Should Hotel Owners Be Forced To Hand Over Guest Records To Police?

When lawyer Thomas Goldstein contended that innkeepers keep guest information anyway to stay in touch with their customers, Justice Scalia cut in: "Motel 6 does this? Jeez, I've never received anything from them!" (iStockPhoto)
When lawyer Thomas Goldstein contended that innkeepers keep guest information anyway to stay in touch with their customers, Justice Scalia cut in: "Motel 6 does this? Jeez, I've never received anything from them!" (iStockPhoto)

Hypotheticals about hunting lodges and Motel 6 saved the oral argument at the U.S. Supreme Court today from being strangled by legal weeds.

At issue was a Los Angeles ordinance that requires hotel and motel owners to record various pieces of information about their guests — drivers license, credit card, and automobile tag numbers, for instance. The hotel owners don't dispute they have to do that; what they do dispute is the part of the law that requires proprietors to make this information available to any member of the Los Angeles Police Department, upon demand.

The city contends the law is a necessary and important tool for fighting prostitution, drug trafficking and other crimes. The hotel and motel owners, some of them mom-and-pop operations, contend they are harassed by police, who sometimes show up for inspections of their records in the middle of the night. They contend that police should at least have a subpoena in hand, allowing the proprietors to challenge the inspection in court if they think they are being harassed.

The justices were animated at the argument, though spectators seemed on occasion to get an acute case of MEGO — my eyes glaze over.

What saved the day was, first, a hypothetical from Justice Elena Kagan. A New York City native, Kagan has become something of a hunter under the tutelage of her colleague Justice Antonin Scalia, who has mounted on his wall in chambers the giant head of an elk he shot.

Suppose, Kagan asked, that a law like the Los Angeles ordinance were enacted for hunting lodges, requiring record-keeping about "how much people shoot and when they shoot ... and what they shoot" and the state fish and wildlife service wants to make "spot inspections, surprise inspections all the time" to verify the accuracy of the lodges' record-keeping.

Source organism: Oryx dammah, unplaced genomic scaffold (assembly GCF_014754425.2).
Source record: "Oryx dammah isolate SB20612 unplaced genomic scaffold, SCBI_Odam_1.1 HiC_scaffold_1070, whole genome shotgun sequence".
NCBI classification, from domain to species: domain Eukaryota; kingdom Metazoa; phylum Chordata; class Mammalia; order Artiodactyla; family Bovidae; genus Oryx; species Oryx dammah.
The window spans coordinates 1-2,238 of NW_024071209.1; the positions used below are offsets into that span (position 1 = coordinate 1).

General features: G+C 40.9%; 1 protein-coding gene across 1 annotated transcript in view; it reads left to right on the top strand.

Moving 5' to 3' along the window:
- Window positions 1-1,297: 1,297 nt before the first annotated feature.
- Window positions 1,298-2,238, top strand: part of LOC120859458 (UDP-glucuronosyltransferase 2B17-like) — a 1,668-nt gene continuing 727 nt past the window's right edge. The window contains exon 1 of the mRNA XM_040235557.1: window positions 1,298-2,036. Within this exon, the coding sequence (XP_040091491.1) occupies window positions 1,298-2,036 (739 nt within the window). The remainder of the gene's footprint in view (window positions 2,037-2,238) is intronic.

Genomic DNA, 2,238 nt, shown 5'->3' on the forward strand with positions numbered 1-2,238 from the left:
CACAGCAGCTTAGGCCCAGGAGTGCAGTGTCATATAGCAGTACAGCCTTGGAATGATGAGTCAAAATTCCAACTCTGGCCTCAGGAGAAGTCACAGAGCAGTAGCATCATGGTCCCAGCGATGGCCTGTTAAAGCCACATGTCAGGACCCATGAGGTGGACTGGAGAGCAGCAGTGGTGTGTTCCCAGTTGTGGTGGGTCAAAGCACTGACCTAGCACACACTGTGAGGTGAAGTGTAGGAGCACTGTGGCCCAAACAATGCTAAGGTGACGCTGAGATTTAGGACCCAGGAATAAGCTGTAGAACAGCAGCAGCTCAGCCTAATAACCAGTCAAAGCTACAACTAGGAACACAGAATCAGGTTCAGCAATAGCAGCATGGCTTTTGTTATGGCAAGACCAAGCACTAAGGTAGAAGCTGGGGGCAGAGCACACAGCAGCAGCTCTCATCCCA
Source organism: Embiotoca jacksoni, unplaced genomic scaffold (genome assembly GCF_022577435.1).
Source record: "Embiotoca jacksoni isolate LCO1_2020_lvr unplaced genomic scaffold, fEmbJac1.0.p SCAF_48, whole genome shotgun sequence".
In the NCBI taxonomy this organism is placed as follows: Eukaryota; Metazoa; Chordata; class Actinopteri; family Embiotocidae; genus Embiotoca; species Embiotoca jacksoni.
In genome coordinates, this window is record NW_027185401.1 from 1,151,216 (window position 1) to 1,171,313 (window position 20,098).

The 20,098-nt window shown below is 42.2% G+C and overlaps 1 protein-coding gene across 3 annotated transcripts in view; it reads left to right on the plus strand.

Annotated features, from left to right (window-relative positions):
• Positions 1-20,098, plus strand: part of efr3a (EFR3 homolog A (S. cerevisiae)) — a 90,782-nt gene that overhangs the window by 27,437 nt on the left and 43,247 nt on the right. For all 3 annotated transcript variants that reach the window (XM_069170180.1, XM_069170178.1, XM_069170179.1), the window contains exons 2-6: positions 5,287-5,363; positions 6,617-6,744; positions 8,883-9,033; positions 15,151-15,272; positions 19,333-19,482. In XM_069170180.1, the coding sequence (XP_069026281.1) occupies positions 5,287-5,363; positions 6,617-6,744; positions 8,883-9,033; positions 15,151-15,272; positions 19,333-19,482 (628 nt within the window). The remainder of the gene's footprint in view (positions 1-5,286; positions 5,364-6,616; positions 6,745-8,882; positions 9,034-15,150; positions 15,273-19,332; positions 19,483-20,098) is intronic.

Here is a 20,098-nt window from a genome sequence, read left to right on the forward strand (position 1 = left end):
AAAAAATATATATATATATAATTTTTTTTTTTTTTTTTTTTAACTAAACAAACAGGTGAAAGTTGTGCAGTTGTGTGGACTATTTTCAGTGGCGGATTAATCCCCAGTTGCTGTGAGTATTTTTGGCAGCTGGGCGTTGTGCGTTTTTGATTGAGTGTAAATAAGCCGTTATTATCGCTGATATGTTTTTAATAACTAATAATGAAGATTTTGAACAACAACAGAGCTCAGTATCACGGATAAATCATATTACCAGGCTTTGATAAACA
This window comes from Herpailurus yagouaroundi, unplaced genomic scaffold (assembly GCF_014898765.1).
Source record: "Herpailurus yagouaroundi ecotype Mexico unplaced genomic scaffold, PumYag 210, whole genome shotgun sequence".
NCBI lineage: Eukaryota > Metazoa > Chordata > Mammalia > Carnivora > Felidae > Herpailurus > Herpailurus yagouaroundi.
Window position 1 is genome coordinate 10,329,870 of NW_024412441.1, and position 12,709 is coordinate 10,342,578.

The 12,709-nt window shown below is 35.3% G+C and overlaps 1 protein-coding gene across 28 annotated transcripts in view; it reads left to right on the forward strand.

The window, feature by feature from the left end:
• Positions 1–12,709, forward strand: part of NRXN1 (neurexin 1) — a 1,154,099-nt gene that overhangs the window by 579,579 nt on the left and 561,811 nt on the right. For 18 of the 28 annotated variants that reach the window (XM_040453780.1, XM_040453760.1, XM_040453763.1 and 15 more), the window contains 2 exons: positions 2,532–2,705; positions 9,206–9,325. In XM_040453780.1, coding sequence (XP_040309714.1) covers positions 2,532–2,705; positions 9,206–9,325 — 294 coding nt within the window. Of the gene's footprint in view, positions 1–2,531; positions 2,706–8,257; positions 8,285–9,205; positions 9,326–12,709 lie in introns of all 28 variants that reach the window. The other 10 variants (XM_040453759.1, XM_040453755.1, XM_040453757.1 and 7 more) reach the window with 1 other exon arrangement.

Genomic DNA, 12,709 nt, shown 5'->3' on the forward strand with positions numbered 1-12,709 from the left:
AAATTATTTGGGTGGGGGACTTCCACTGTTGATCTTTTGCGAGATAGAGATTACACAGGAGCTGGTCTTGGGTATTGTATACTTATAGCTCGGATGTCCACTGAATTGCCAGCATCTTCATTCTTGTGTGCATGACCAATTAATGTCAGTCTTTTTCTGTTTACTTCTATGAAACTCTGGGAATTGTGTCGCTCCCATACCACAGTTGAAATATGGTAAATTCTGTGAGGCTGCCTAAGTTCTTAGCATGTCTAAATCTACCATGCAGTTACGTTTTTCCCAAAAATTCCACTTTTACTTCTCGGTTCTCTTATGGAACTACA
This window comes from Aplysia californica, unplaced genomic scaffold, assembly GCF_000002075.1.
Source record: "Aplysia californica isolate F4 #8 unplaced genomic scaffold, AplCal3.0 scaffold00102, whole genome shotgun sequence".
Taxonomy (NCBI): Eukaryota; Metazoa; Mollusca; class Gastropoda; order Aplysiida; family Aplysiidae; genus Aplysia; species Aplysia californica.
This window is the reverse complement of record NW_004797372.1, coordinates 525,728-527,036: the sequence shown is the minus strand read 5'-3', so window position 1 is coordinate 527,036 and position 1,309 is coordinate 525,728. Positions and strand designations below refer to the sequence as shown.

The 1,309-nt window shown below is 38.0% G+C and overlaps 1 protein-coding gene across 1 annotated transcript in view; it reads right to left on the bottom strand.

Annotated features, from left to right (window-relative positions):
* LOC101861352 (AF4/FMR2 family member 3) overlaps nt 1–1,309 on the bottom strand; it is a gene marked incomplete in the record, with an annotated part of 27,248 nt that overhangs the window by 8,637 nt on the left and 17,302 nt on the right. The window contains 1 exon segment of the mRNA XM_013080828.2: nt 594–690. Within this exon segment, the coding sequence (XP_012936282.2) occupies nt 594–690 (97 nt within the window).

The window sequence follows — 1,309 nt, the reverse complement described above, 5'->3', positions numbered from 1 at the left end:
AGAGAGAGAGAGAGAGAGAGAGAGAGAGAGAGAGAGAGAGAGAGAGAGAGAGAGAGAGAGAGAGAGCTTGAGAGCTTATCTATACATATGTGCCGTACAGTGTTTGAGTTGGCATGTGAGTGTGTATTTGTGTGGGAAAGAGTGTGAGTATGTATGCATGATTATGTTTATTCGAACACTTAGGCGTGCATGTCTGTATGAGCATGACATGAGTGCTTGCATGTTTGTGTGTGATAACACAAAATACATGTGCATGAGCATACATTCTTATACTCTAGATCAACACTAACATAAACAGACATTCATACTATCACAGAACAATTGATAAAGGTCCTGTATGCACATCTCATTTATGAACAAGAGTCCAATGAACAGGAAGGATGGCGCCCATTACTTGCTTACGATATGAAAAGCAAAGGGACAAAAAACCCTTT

Scalia perked up, asking, "Is this a public hunting lodge?" No, replied Kagan, "It's a private hunting lodge," noting that the case before the court involved a private hotel.

"That's a big difference," mused Scalia, looking to the government's counsel, Michael Dreeben for an answer.

Dreeben, a longtime Supreme Court advocate, knew better than to bite. "I will have to defer to members of the court on hunting lodges," he said.

Harrumphed Scalia: "I do think there would be a big dispute, with regard to private hunting lodges, whether you could require them to keep the records."

The protective instinct for the hunting lodges, however, didn't seem to extend to Motel 6 when lawyer Thomas Goldstein argued that some court supervision is required for inspections at hotels and motels in Los Angeles.

Goldstein conceded that the city's hotels and motels have to keep the records required by law.

Justice Anthony Kennedy pounced on that concession, saying that law enforcement is the obvious reason that hotels know they must record such information.

Goldstein disagreed, arguing that innkeepers have long held onto such information because they they use the information to keep in touch with their customers. "Every business does," said Goldstein. "It's quite proprietary information."

"Motel 6 does this?" cut in Scalia. "Jeez, I've never received anything from them!"

Well, replied Goldstein, as laughter bubbled up in the courtroom, "You may not be on their frequent guest" list.

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